First official cooking post, we'll smell up the kitchen tonight with ingredients I picked up yesterday from Graziano's. Let's make a lasagna.
Prep: 30 minutes
Bake: 45 - 60 minutes at 375 degrees
Difficulty: Simple but slow, my brat helped cook this beast and said it's easy peasy lemon squeezy
Appetite: Serves 12, less than that if you're like me and eat like a hog
Leftovers: Excellent, refrigerates nicely and feeds us lunch for several days
Cleanup: Utter Disaster, scads of greasy pans everywhere and somebody launched a marinara bomb on my backsplash:
Time Tip: Lasagna takes 90 minutes to assemble and bake, so consider splitting it up into two days. Cook the ingredients and layer them the first day, stash in the fridge, then bake the second day.
Tools: 9"x13" baking dish (glass or aluminum), boiling pot for noodles, saute pan for meat and veggies, knife, cutting board, cheese grater, one small child and a Hello Kitty step stool.
- 1/2 lb. Italian sausage
- 1 jar marinara sauce
- 1 lb. lasagna noodles
- 1 - 2 lbs. cheese - Up to you on type and amount. Fresh-ball soft mozzarella, regular mozzarella, aged provolone and wet ricotta died in the making of this meal. And I usually tip heavy into the colon-clogging zone, mucho cheese please.
- Italian seasoning and garlic
- A spoonful of olive oil and cooking spray
Modifiers: You can easily tweak the ingredients to fit your taste. I've made these changes on past bakes:
- Substitute hamburger for sausage or crossbreed the two
- Add onions, mushrooms and zucchini
- Shave an orange block of cheddar into the pan, just to get rid of it
If your meat is frosty, plop it into a bowl of room-temp water to thaw. I never defrost in the microwave, that dries it out. Dry meat's weak.
I'm a cheap-ass, but not when it comes to cheese. Do it right and don't skimp, nobody likes limp lasagna.
Try and purchase it in balls, blocks or wedges. Bags of pre-shredded cheese are coated in anti-caking cellulose, which muffles taste and texture, so flee from those.
Here's a cheesy rundown of what I use and why:
Fresh mozzarella is a wet ball of lard. Not much taste, but it keeps the noodles moist during the oven firing:
Aged provolone offers a lot of flavor, it's what you think of in the phrase who cut the cheese. Soils the kitchen with a sharp moldy scent as you grate it down. Respect this potent curd, don't overdo it or your dish will taste like a greasy fart. Six or eight ounces is plenty.
Ricotta hints of sweet cream and adds texture between the noodle layers. Beg your butcher for a fresh wedge, it cooks down better than a typical plasti' tub of mass-branded ricotta.
Plain old mozzarella rounds out the quattro formaggio club. Tuck this between layers and on top to bring a stringed gooey mess to each bite.
Then chop by knife:
Aim the blue flame at your saute pan:
Pour a shot of olive oil:
Bust up the meat block with a metal spoon. You want each bite of food to contain little bits of all the ingredients, rather than large blobs of meat. This step's important, take an extra couple minutes to crumble it down.
I found a red onion lurking in the fridge, dice and drop into the pan as the meat simmers. No need to add any salt or spices yet, the Italian sausage takes care of that.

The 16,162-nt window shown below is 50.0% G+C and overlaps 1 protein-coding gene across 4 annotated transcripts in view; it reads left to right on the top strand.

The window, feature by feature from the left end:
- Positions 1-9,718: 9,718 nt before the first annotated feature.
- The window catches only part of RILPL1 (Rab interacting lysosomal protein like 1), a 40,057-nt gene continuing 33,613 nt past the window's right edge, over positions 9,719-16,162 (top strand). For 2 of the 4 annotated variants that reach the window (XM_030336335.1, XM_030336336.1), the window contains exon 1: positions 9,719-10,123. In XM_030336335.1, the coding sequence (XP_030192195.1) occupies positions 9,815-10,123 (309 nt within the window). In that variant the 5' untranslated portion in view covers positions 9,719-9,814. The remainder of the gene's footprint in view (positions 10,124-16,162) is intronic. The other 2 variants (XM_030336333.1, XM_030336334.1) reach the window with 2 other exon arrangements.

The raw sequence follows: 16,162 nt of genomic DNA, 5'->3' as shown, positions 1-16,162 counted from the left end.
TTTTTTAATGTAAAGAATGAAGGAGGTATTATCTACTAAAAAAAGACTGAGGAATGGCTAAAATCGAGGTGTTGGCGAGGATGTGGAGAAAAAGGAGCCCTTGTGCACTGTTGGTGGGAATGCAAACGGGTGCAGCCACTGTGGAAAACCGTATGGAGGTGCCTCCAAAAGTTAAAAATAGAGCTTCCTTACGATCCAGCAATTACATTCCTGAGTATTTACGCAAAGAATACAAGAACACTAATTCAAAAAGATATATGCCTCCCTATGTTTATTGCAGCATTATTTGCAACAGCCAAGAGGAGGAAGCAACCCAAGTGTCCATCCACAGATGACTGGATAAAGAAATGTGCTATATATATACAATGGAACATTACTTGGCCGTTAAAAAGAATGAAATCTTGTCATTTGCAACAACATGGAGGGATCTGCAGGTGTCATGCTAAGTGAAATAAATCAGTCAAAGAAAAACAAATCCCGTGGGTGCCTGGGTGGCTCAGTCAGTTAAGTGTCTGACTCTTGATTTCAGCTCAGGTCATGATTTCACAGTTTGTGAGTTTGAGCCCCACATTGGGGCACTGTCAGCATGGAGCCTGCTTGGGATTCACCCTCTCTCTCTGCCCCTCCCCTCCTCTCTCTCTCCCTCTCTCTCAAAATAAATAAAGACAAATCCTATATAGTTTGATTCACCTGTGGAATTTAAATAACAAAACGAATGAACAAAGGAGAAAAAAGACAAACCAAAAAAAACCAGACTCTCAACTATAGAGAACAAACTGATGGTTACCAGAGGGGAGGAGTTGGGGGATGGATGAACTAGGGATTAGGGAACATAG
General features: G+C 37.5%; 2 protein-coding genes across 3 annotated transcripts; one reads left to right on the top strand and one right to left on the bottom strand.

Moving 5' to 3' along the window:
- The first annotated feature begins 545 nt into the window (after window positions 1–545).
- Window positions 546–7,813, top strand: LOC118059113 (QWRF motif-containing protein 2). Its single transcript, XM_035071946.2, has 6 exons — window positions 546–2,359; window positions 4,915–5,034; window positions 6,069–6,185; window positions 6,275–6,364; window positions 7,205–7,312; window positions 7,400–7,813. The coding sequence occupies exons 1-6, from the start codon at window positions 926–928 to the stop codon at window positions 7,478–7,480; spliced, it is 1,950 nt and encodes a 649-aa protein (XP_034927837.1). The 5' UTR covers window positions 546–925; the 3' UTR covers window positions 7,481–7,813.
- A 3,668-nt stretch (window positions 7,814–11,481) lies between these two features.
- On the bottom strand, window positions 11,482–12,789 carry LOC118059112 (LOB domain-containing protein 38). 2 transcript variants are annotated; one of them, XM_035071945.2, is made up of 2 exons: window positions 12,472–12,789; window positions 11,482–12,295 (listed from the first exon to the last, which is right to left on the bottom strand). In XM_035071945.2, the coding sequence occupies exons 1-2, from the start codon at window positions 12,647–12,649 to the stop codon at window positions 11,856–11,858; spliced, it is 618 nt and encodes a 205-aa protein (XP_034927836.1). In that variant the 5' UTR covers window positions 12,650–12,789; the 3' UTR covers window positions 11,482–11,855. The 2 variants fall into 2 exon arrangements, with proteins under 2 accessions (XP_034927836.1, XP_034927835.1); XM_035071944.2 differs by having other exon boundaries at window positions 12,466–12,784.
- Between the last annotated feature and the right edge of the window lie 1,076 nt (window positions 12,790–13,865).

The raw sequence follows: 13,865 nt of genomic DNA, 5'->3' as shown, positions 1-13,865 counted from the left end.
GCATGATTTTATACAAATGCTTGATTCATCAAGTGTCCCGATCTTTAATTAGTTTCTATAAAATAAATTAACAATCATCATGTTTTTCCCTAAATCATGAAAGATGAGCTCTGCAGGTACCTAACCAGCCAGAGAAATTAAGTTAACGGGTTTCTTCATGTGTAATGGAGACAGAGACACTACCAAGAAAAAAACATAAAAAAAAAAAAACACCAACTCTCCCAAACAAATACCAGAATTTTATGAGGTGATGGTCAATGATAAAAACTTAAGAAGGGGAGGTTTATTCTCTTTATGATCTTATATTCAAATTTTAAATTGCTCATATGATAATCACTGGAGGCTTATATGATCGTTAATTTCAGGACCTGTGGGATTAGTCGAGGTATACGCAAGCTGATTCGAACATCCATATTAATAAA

Turn the burner on a large pot of water, we're about ready to boil macaroni. As that's heating, dump a jar of marinara sauce over the cooked sausage and onions. I usually go with a plain red sauce and jazz it with iSeasoning and garlic. Be sure to add precisely 2 dashes and 1 pinch of each. If you have the time, a scratch-built sauce is best.
Mix the flavor and heat until it burps your counter with lava splatter:
Make sure the water's hard boiling, noodles like it hot. This dish eats three layers of three noodles each, so I count out 11 (a couple extras in case they break):
Sling 'em into the vat, the tops will stick outta the water for a minute:
As the noodles begin to soften, carefully nudge them in with a fork so everything's below the waterline. I don't add salt or oil to the water, but some people do.
Five minutes are up, turn off the burner and rinse pasta with cool water:
Toss them back in the pot and fill with cold water. This will keep them from sticking together or breaking.
Now's the fun part, pull in child labor to slap this puppy together.
Spray the pan:
Ready your noodles, sauce and cheese:
Don't forget the Hello Kitty step stool:
Pave 3 noodles across the bottom of the pan:
Spoon saucy meat mounds over the noodles. You want the sauce (and not the cheese) coating the noodles, this allows the marinara to bake in and flavor the pasta orange:
Smooth it out. Uncovered noodles dry out during the bake, so sauce-coat the ends and corners well. Pigtails talks non-stop:
Set aside a stout pile of shredded mozzarella, you want to save off extra for the top. Add ricotta, provolone, fresh and shredded mozzarella atop the sauce:
I snatched a photo of the ricotta going on, but not of the other cheeses. Pretend you see all four cheeses on each layer:
First layer complete, repeat: 3 noodles across, sauce bath, cheese on top.
Again until you amass three layers. Cap it with an extra puff of mozzarella and Italian seasoning on top:
Preheat the oven to 375.
You want to bake the lasagna just until done, but no more. It'll dry out if you blast it too long.
Cover with foil so the cheese doesn't brown:
I usually pull it from the oven and check it at the 40 or 45 minute mark. Remove the foil and let it cook another 10 minutes to melt the cheese. Keep an eye on it, heat until the center of the lasagna is bubbling, but don't tarry or the top will brown.
Comes out looking like this:
Plate it, pair with greens, dig in!